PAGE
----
Finally, for even more complex rules, which allow for finer-grained controls, I'd suggest looking into the “Match” conditional block rules, which allow specifying different setups depending on the user who's connecting, his or her group, address and more.
So here I was, trying to learn how to do floating-point arithmetic in bash. Google seemed to think I wanted to visit www.linuxjournal.com/content/floating-point-math-bash. Imagine my surprise when I discovered that an integral part of Linux education are ads that are GIFs of scantily-clad female video-game characters writhing about. While that isn't something that particularly interests me in my free time, it's certainly not something I need to deal with while I'm in my office, surrounded by co-workers and trying to get work done. Thank you so much for not only derailing me from getting coding done but also contributing to the culture that keeps the number of women entering software engineering steadily declining since it peaked in the 1980s.
Guess I'll be following the second and third search-engine hits instead.
From time to time, we run Google ad network ads to generate extra much-needed revenue from LinuxJournal.com, and since these are network ads, we do not contract with the individual advertisers. We don't know whose ads will display until they display. Further complicating matters is that different ads will display for different people because of their browsing history. Many advertisers use retargeting to increase the effectiveness of their ads. For example, ever shopped for say, cute dog beds on Amazon and then gotten ads for those same dog beds elsewhere while browsing? Since we have limited control over Google ads, we can't prevent certain ads from displaying, but we can try to eliminate them after the fact. So, if you are ever bothered by a specific ad campaign that is displayed via Google ads on LinuxJournal.com, please feel free to drop us an e-mail to let us know the name of the advertiser. A screenshot of the offending ad would be helpful as well.—Katherine Druckman, LJ Webmistress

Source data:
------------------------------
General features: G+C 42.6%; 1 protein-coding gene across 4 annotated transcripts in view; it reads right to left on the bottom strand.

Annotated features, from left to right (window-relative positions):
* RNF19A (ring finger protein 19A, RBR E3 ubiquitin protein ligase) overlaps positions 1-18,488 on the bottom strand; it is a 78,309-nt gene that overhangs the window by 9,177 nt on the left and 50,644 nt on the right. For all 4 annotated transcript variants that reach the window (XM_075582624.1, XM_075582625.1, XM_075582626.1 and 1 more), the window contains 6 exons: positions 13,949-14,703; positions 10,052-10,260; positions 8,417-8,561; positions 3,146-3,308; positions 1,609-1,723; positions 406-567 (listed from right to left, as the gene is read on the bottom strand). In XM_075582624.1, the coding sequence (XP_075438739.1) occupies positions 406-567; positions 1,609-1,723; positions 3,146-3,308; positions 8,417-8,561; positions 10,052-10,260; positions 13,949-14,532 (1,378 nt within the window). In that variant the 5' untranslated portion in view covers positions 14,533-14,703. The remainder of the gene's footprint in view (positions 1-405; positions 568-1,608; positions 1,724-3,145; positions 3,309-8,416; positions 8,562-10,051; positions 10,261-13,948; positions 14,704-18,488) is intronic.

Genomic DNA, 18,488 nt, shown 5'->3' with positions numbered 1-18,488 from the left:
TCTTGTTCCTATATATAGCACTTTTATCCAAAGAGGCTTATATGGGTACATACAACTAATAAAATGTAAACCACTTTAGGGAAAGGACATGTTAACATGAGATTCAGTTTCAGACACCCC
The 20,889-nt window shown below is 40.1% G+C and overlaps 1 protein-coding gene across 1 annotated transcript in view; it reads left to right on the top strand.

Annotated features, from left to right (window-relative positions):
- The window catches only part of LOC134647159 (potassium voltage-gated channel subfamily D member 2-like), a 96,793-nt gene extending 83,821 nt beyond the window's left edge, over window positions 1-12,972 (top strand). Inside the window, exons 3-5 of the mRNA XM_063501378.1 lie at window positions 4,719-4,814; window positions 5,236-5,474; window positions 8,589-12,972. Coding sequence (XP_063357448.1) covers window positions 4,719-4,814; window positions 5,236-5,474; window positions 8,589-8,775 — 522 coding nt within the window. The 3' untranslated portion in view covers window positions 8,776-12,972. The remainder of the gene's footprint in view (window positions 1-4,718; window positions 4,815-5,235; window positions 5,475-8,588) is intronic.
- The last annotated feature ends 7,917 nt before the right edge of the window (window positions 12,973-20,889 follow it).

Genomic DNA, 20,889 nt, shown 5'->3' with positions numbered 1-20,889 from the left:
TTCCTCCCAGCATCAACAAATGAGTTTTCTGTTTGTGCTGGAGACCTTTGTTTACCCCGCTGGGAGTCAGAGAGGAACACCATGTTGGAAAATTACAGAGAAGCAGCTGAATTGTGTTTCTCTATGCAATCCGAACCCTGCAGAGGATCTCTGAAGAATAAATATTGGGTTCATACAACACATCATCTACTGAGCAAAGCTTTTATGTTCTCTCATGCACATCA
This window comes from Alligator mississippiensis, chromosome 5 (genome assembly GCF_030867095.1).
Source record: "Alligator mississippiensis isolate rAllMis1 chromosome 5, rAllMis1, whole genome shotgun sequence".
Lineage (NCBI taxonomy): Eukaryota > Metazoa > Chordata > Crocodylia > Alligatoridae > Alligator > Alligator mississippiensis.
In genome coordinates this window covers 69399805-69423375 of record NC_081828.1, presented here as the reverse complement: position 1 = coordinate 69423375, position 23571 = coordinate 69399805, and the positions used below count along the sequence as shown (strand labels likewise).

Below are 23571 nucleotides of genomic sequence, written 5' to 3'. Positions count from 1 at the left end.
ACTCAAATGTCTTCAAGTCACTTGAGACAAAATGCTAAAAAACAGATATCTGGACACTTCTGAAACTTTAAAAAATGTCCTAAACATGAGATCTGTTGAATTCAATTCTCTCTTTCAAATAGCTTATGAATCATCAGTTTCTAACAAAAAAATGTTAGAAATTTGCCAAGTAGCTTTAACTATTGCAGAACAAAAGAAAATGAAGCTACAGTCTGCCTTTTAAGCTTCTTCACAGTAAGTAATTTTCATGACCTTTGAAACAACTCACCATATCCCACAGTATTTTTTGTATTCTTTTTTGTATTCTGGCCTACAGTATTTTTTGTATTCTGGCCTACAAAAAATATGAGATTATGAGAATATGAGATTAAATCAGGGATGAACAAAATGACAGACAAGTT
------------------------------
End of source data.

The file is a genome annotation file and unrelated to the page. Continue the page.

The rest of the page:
I was especially interested in Kyle Rankin's article “A Bundle of Tor” in the January 2014 issue. In the end, I was able to get the Tor browser up and running in a Linux environment (Lubuntu 13.10), but I must say that the images and explanation in the article were many times “out of date” and not according to the latest state of the Tor setup and browser views.